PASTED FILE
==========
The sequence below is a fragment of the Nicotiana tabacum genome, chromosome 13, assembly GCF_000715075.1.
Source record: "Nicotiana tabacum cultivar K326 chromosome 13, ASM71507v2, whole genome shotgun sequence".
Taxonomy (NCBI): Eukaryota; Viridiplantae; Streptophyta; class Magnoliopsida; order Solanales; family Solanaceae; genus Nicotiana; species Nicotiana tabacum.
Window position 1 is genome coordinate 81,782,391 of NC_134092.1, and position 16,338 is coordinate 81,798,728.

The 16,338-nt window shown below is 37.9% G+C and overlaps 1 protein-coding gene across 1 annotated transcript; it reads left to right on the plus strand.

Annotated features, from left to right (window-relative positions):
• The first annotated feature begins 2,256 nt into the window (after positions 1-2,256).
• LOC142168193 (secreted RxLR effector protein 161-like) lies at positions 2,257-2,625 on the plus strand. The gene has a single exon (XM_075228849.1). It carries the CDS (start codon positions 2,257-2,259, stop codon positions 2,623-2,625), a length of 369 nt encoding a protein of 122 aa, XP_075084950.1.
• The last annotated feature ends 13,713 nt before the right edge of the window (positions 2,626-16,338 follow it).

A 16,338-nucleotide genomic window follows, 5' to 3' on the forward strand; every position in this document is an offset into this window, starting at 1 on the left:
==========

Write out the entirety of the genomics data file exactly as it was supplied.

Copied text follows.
The sequence below is a fragment of the Nicotiana tabacum genome, chromosome 13, assembly GCF_000715075.1.
Source record: "Nicotiana tabacum cultivar K326 chromosome 13, ASM71507v2, whole genome shotgun sequence".
Taxonomy (NCBI): Eukaryota; Viridiplantae; Streptophyta; class Magnoliopsida; order Solanales; family Solanaceae; genus Nicotiana; species Nicotiana tabacum.
Window position 1 is genome coordinate 81,782,391 of NC_134092.1, and position 16,338 is coordinate 81,798,728.

The 16,338-nt window shown below is 37.9% G+C and overlaps 1 protein-coding gene across 1 annotated transcript; it reads left to right on the plus strand.

Annotated features, from left to right (window-relative positions):
• The first annotated feature begins 2,256 nt into the window (after positions 1-2,256).
• LOC142168193 (secreted RxLR effector protein 161-like) lies at positions 2,257-2,625 on the plus strand. The gene has a single exon (XM_075228849.1). It carries the CDS (start codon positions 2,257-2,259, stop codon positions 2,623-2,625), a length of 369 nt encoding a protein of 122 aa, XP_075084950.1.
• The last annotated feature ends 13,713 nt before the right edge of the window (positions 2,626-16,338 follow it).

A 16,338-nucleotide genomic window follows, 5' to 3' on the forward strand; every position in this document is an offset into this window, starting at 1 on the left: